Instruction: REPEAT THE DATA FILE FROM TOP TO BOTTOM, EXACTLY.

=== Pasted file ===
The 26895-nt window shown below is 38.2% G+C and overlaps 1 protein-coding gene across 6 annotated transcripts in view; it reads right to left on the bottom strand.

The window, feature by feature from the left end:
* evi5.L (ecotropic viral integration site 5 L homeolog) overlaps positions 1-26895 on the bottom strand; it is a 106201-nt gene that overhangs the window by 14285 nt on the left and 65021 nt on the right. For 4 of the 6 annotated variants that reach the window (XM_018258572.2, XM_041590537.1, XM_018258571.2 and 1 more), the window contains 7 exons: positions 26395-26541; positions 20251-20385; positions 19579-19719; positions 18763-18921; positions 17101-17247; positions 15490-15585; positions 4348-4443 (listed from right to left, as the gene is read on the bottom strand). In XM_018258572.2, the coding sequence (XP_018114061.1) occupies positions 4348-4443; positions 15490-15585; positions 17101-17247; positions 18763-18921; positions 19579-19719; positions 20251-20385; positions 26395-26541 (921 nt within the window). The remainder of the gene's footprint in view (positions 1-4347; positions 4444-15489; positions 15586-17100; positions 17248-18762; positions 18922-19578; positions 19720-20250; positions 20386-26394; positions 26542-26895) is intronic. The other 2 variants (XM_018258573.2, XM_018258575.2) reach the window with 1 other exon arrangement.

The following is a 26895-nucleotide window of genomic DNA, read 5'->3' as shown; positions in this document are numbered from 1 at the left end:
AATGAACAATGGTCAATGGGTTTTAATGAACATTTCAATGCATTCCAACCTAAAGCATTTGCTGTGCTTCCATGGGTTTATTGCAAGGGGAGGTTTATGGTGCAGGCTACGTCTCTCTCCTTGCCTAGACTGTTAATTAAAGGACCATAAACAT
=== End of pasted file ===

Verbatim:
The 26895-nt window shown below is 38.2% G+C and overlaps 1 protein-coding gene across 6 annotated transcripts in view; it reads right to left on the bottom strand.

The window, feature by feature from the left end:
* evi5.L (ecotropic viral integration site 5 L homeolog) overlaps positions 1-26895 on the bottom strand; it is a 106201-nt gene that overhangs the window by 14285 nt on the left and 65021 nt on the right. For 4 of the 6 annotated variants that reach the window (XM_018258572.2, XM_041590537.1, XM_018258571.2 and 1 more), the window contains 7 exons: positions 26395-26541; positions 20251-20385; positions 19579-19719; positions 18763-18921; positions 17101-17247; positions 15490-15585; positions 4348-4443 (listed from right to left, as the gene is read on the bottom strand). In XM_018258572.2, the coding sequence (XP_018114061.1) occupies positions 4348-4443; positions 15490-15585; positions 17101-17247; positions 18763-18921; positions 19579-19719; positions 20251-20385; positions 26395-26541 (921 nt within the window). The remainder of the gene's footprint in view (positions 1-4347; positions 4444-15489; positions 15586-17100; positions 17248-18762; positions 18922-19578; positions 19720-20250; positions 20386-26394; positions 26542-26895) is intronic. The other 2 variants (XM_018258573.2, XM_018258575.2) reach the window with 1 other exon arrangement.

The following is a 26895-nucleotide window of genomic DNA, read 5'->3' as shown; positions in this document are numbered from 1 at the left end:
AATGAACAATGGTCAATGGGTTTTAATGAACATTTCAATGCATTCCAACCTAAAGCATTTGCTGTGCTTCCATGGGTTTATTGCAAGGGGAGGTTTATGGTGCAGGCTACGTCTCTCTCCTTGCCTAGACTGTTAATTAAAGGACCATAAACAT